Gartner Magic Quadrant for Wired, Wireless LAN 2019: Aruba, Cisco, Extreme Networks Lead The Way

Aruba Networks, Cisco, and Extreme Networks were crowned leaders on this year’s Gartner Magic Quadrant for Wired, Wireless LAN Access Infrastructure as four new players joined the report.

Leaders of the Pack

Gartner released its 2019 Critical Capabilities report for Wired and Wireless LAN Access Infrastructure and Hewlett Packard Enterprise's subsidiary, Aruba Networks, Cisco Systems, and Extreme Networks – now bolstered by Aerohive Networks -- found themselves in the winner’s circle.

Of the four quadrants, the “Challengers” quadrant sat empty this year as 13 vendors crowded into the “Niche Player” category, including Security specialist Fortinet, Chinese provider TP-Link, and Arista Networks’ subsidiary, Mojo Networks, to name a few. Embattled firm Huawei, and Juniper Networks, now the proud owner of Mist Systems which sat on the report last year, were named visionaries this time around.

A total of 18 wired and wireless vendors landed on the 2019 Magic Quadrant this year. Here’s who ranked as a leader, niche player, and visionary, and the strengths and weaknesses of each vendor.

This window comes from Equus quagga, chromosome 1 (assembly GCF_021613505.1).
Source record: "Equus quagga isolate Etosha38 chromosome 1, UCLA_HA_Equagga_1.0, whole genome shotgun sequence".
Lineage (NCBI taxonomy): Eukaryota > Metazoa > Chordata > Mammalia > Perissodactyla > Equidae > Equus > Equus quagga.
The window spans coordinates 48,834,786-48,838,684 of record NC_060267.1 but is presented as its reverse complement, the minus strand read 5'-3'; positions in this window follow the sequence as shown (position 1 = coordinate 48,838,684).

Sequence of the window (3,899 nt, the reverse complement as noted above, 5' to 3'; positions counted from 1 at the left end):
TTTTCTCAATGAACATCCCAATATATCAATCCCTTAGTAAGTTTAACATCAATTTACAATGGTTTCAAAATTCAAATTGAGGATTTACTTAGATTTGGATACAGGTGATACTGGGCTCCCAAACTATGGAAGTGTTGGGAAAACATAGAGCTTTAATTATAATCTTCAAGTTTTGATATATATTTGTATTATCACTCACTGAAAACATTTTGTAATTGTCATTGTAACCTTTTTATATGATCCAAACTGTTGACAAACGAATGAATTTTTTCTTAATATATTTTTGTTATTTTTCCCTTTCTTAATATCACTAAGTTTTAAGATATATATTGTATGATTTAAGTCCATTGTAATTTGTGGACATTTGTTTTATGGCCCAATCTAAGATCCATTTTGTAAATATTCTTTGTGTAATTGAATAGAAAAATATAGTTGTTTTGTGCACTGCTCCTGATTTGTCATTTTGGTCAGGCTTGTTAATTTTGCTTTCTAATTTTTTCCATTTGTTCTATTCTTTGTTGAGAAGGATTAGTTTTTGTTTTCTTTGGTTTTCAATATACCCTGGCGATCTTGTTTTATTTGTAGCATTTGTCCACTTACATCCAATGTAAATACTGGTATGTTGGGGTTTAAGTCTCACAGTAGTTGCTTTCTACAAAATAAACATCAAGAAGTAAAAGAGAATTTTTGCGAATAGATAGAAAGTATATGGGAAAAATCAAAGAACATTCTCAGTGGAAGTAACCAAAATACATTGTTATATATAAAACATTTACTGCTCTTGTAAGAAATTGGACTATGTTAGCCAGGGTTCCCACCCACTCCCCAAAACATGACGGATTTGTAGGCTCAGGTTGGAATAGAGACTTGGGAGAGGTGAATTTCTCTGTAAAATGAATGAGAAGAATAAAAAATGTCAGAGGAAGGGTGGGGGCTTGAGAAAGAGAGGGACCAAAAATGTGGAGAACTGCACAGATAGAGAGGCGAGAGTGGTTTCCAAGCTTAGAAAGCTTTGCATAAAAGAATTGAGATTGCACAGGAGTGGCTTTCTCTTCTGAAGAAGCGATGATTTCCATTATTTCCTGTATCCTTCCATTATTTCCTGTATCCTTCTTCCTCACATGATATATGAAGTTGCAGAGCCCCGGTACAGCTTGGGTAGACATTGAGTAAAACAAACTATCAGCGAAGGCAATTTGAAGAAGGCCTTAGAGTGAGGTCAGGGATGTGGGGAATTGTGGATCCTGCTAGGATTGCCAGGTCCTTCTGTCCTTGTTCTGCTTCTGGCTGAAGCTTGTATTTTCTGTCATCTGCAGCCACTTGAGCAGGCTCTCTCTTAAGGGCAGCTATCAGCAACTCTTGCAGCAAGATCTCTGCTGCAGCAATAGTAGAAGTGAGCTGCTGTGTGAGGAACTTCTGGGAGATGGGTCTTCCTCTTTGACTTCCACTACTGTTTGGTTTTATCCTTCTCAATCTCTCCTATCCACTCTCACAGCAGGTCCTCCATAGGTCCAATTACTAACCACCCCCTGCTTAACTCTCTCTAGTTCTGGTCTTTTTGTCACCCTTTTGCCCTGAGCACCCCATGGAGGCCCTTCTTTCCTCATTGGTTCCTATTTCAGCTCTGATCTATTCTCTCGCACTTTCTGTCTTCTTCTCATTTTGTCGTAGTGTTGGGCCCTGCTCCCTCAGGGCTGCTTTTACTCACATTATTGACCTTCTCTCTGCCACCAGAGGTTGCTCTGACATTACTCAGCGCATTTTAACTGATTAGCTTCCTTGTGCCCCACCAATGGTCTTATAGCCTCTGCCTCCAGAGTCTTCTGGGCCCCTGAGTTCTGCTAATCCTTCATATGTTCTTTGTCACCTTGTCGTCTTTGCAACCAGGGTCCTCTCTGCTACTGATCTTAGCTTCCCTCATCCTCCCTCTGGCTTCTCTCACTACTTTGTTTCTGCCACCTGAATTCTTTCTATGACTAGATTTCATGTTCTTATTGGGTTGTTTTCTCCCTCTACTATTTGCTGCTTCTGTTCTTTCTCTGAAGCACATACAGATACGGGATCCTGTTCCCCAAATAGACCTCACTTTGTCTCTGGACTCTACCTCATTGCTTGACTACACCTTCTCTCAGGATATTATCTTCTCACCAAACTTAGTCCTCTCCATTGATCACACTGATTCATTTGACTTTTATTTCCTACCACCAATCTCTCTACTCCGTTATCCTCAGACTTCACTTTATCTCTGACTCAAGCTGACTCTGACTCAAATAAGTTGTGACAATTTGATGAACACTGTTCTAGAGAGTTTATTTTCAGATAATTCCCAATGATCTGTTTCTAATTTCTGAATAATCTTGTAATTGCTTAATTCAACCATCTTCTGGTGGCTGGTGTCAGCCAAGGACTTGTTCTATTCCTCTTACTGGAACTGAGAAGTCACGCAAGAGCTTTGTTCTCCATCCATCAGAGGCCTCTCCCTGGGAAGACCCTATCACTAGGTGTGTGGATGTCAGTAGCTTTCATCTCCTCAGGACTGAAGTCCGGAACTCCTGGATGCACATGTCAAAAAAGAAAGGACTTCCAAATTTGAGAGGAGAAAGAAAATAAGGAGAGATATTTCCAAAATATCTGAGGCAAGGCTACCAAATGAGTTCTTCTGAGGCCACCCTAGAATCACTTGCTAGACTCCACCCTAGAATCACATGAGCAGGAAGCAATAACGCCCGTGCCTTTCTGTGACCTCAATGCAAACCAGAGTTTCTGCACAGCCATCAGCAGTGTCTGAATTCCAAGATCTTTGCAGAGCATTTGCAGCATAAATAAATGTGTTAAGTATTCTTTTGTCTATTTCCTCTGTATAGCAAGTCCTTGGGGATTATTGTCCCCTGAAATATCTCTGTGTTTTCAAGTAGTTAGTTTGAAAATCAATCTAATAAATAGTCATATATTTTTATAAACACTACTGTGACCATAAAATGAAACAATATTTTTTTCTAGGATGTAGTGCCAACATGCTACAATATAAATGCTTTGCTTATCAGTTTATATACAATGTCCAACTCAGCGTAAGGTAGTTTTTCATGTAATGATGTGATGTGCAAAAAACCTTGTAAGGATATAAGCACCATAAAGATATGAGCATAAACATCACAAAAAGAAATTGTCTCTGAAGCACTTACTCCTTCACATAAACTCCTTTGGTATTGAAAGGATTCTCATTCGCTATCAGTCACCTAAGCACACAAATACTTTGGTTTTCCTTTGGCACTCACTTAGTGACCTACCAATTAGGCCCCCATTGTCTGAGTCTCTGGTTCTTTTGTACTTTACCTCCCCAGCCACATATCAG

The Report

The Gartner Magic Quadrant for Wired, Wireless LAN Access Infrastructure 2019 was shaped by consolidation, a trend that has continued to impact this evolving market. Ruckus in August closed its acquisition of competitor Aerohive Networks and Cambium Networks also closed its Xirrus deal during the same month. At the same time, 18 vendors made this year's Gartner Magic Quadrant for Wired, Wireless LAN, including newcomers Cambium Networks, Ruijie Networks, TP-Link, and Ubiquiti Networks.

The Magic Quadrant for the Wired and Wireless LAN market includes vendors that offer switching and WLAN hardware and have annual network service application revenue exceeding $10 million that is not entirely generated in one single country. The report also evaluates the vendors’ sales execution, including the overall effectiveness of their channel programs.